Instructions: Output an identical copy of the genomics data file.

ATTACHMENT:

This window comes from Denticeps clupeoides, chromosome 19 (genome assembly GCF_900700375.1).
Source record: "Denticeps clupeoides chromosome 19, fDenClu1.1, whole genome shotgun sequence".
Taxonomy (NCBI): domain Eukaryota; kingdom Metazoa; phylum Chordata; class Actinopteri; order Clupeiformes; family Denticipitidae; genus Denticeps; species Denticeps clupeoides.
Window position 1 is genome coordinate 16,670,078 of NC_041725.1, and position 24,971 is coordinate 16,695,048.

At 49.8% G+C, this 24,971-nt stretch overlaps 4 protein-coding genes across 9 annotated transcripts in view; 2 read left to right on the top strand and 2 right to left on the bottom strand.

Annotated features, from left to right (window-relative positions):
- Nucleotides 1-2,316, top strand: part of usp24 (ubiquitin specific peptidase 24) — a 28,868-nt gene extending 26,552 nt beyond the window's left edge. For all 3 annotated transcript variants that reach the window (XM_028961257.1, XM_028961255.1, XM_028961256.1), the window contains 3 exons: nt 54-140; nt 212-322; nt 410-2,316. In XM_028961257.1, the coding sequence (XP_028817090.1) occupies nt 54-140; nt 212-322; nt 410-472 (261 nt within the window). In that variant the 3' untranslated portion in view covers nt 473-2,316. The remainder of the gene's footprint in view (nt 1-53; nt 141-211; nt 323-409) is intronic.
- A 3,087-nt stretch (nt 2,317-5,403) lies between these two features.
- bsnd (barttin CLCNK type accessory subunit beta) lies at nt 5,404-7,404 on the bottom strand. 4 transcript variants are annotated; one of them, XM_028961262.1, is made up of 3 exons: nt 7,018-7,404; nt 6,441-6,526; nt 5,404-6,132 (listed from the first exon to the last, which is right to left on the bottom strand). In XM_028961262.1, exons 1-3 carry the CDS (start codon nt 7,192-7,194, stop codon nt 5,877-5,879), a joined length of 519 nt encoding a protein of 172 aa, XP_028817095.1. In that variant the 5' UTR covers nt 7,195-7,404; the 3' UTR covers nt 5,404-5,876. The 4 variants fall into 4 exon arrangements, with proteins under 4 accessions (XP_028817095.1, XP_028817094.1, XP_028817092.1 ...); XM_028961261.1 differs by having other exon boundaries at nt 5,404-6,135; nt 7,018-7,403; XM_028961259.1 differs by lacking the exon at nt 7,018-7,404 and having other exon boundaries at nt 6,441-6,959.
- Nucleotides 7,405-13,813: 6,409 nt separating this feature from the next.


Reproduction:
This window comes from Denticeps clupeoides, chromosome 19 (genome assembly GCF_900700375.1).
Source record: "Denticeps clupeoides chromosome 19, fDenClu1.1, whole genome shotgun sequence".
Taxonomy (NCBI): domain Eukaryota; kingdom Metazoa; phylum Chordata; class Actinopteri; order Clupeiformes; family Denticipitidae; genus Denticeps; species Denticeps clupeoides.
Window position 1 is genome coordinate 16,670,078 of NC_041725.1, and position 24,971 is coordinate 16,695,048.

At 49.8% G+C, this 24,971-nt stretch overlaps 4 protein-coding genes across 9 annotated transcripts in view; 2 read left to right on the top strand and 2 right to left on the bottom strand.

Annotated features, from left to right (window-relative positions):
- Nucleotides 1-2,316, top strand: part of usp24 (ubiquitin specific peptidase 24) — a 28,868-nt gene extending 26,552 nt beyond the window's left edge. For all 3 annotated transcript variants that reach the window (XM_028961257.1, XM_028961255.1, XM_028961256.1), the window contains 3 exons: nt 54-140; nt 212-322; nt 410-2,316. In XM_028961257.1, the coding sequence (XP_028817090.1) occupies nt 54-140; nt 212-322; nt 410-472 (261 nt within the window). In that variant the 3' untranslated portion in view covers nt 473-2,316. The remainder of the gene's footprint in view (nt 1-53; nt 141-211; nt 323-409) is intronic.
- A 3,087-nt stretch (nt 2,317-5,403) lies between these two features.
- bsnd (barttin CLCNK type accessory subunit beta) lies at nt 5,404-7,404 on the bottom strand. 4 transcript variants are annotated; one of them, XM_028961262.1, is made up of 3 exons: nt 7,018-7,404; nt 6,441-6,526; nt 5,404-6,132 (listed from the first exon to the last, which is right to left on the bottom strand). In XM_028961262.1, exons 1-3 carry the CDS (start codon nt 7,192-7,194, stop codon nt 5,877-5,879), a joined length of 519 nt encoding a protein of 172 aa, XP_028817095.1. In that variant the 5' UTR covers nt 7,195-7,404; the 3' UTR covers nt 5,404-5,876. The 4 variants fall into 4 exon arrangements, with proteins under 4 accessions (XP_028817095.1, XP_028817094.1, XP_028817092.1 ...); XM_028961261.1 differs by having other exon boundaries at nt 5,404-6,135; nt 7,018-7,403; XM_028961259.1 differs by lacking the exon at nt 7,018-7,404 and having other exon boundaries at nt 6,441-6,959.
- Nucleotides 7,405-13,813: 6,409 nt separating this feature from the next.